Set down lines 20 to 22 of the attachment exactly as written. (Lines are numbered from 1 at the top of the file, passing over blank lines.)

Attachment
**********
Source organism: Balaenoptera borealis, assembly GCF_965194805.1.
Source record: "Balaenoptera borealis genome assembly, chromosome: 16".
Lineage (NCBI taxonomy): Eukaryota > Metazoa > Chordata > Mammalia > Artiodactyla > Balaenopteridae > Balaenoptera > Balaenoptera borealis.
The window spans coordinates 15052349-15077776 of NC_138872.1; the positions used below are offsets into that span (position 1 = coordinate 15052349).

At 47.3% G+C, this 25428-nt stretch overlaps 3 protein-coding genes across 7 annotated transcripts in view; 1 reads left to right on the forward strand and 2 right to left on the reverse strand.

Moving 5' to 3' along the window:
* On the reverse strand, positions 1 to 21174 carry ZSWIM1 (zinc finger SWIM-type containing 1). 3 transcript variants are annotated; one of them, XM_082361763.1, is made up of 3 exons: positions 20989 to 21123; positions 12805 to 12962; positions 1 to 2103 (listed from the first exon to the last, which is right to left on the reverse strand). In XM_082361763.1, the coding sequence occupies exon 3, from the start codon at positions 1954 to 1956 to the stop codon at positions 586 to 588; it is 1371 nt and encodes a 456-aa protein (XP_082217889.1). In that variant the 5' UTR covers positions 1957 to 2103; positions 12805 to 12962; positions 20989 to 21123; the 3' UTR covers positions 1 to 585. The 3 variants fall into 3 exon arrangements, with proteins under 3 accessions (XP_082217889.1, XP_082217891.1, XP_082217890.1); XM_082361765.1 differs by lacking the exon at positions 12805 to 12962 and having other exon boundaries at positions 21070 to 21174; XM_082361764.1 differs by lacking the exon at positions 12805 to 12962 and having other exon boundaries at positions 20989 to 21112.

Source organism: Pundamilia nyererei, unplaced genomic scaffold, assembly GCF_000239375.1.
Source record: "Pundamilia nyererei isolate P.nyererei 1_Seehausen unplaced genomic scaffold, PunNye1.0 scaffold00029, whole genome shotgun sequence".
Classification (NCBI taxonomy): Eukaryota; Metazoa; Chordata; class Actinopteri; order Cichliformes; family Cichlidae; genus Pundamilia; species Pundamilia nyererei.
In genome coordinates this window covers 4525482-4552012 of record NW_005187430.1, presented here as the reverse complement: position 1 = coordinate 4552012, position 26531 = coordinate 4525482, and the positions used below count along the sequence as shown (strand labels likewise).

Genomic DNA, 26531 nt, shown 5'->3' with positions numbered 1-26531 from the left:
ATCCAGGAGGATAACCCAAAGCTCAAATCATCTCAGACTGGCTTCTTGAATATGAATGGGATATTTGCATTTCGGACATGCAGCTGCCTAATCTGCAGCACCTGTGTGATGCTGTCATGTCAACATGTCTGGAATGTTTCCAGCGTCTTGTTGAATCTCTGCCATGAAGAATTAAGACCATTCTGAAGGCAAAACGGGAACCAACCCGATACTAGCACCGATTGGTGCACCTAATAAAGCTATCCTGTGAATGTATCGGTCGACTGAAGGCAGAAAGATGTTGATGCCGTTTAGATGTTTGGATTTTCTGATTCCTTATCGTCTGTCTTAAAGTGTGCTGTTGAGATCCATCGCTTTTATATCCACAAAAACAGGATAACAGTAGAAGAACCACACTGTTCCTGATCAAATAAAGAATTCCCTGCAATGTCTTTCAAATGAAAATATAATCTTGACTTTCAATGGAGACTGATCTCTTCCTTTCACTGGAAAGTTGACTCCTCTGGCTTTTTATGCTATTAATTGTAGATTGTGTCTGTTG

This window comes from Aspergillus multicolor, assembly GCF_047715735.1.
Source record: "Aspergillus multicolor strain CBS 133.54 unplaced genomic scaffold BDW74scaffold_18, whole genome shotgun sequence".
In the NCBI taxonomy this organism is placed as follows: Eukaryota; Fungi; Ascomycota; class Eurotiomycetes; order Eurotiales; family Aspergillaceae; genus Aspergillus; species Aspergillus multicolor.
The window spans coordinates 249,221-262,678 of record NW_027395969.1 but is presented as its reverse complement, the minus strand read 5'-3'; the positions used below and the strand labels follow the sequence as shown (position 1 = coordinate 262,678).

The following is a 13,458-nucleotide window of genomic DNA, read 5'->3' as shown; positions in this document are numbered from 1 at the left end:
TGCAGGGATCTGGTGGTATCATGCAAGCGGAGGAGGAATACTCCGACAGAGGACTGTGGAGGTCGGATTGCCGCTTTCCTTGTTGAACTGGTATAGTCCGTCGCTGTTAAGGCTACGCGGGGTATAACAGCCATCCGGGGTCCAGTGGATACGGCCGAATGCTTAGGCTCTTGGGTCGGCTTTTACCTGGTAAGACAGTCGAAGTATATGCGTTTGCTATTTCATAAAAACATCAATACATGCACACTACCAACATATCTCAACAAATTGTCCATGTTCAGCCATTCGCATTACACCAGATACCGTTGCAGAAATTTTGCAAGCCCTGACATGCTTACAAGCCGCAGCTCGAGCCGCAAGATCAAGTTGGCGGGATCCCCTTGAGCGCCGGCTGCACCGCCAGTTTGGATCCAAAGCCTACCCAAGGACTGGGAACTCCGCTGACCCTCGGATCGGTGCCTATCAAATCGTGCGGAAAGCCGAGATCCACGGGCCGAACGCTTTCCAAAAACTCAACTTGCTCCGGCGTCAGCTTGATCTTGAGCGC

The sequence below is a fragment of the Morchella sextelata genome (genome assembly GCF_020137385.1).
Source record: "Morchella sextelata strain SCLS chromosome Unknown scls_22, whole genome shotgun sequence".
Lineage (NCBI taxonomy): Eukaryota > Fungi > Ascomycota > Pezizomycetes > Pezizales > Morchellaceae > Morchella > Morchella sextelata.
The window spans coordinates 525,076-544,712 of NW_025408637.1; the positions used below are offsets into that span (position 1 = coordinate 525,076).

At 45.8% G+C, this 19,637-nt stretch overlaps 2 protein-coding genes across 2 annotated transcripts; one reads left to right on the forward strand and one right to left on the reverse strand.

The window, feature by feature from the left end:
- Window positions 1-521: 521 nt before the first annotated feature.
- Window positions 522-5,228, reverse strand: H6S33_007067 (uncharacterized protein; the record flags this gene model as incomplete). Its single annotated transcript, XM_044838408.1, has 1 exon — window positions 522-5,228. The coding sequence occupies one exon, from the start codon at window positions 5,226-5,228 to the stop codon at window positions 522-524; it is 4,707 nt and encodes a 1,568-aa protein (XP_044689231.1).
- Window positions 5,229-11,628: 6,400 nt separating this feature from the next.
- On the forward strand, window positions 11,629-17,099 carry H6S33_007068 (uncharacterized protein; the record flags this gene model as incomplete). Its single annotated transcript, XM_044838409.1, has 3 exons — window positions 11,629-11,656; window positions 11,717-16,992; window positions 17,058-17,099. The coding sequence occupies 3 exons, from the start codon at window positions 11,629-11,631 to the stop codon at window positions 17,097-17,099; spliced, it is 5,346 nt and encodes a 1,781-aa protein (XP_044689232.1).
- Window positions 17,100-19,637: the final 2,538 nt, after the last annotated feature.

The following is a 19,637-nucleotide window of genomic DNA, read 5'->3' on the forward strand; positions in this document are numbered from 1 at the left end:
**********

The sequence below is a fragment of the Morchella sextelata genome (genome assembly GCF_020137385.1).
Source record: "Morchella sextelata strain SCLS chromosome Unknown scls_22, whole genome shotgun sequence".
Lineage (NCBI taxonomy): Eukaryota > Fungi > Ascomycota > Pezizomycetes > Pezizales > Morchellaceae > Morchella > Morchella sextelata.